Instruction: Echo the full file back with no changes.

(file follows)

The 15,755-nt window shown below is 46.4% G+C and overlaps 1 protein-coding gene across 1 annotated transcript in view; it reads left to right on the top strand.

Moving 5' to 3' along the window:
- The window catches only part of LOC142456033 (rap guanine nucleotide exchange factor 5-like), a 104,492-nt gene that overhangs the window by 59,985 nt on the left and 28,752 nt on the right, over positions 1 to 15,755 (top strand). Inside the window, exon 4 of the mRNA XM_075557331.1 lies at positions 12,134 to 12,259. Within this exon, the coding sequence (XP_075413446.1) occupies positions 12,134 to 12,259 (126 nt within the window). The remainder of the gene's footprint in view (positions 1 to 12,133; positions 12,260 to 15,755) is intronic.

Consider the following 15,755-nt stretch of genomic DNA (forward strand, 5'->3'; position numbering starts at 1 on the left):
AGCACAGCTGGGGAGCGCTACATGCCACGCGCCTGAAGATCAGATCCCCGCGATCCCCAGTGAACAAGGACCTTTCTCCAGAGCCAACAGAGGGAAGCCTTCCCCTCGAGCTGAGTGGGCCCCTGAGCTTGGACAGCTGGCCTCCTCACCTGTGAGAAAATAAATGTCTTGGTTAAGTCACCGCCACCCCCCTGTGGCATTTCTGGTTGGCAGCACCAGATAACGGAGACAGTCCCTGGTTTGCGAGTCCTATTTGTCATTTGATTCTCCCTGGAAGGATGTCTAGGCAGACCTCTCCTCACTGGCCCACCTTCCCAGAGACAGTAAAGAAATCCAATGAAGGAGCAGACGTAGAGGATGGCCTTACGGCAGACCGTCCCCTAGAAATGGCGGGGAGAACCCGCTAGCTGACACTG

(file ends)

The 15,755-nt window shown below is 46.4% G+C and overlaps 1 protein-coding gene across 1 annotated transcript in view; it reads left to right on the top strand.

Moving 5' to 3' along the window:
- The window catches only part of LOC142456033 (rap guanine nucleotide exchange factor 5-like), a 104,492-nt gene that overhangs the window by 59,985 nt on the left and 28,752 nt on the right, over positions 1 to 15,755 (top strand). Inside the window, exon 4 of the mRNA XM_075557331.1 lies at positions 12,134 to 12,259. Within this exon, the coding sequence (XP_075413446.1) occupies positions 12,134 to 12,259 (126 nt within the window). The remainder of the gene's footprint in view (positions 1 to 12,133; positions 12,260 to 15,755) is intronic.

Consider the following 15,755-nt stretch of genomic DNA (forward strand, 5'->3'; position numbering starts at 1 on the left):
AGCACAGCTGGGGAGCGCTACATGCCACGCGCCTGAAGATCAGATCCCCGCGATCCCCAGTGAACAAGGACCTTTCTCCAGAGCCAACAGAGGGAAGCCTTCCCCTCGAGCTGAGTGGGCCCCTGAGCTTGGACAGCTGGCCTCCTCACCTGTGAGAAAATAAATGTCTTGGTTAAGTCACCGCCACCCCCCTGTGGCATTTCTGGTTGGCAGCACCAGATAACGGAGACAGTCCCTGGTTTGCGAGTCCTATTTGTCATTTGATTCTCCCTGGAAGGATGTCTAGGCAGACCTCTCCTCACTGGCCCACCTTCCCAGAGACAGTAAAGAAATCCAATGAAGGAGCAGACGTAGAGGATGGCCTTACGGCAGACCGTCCCCTAGAAATGGCGGGGAGAACCCGCTAGCTGACACTG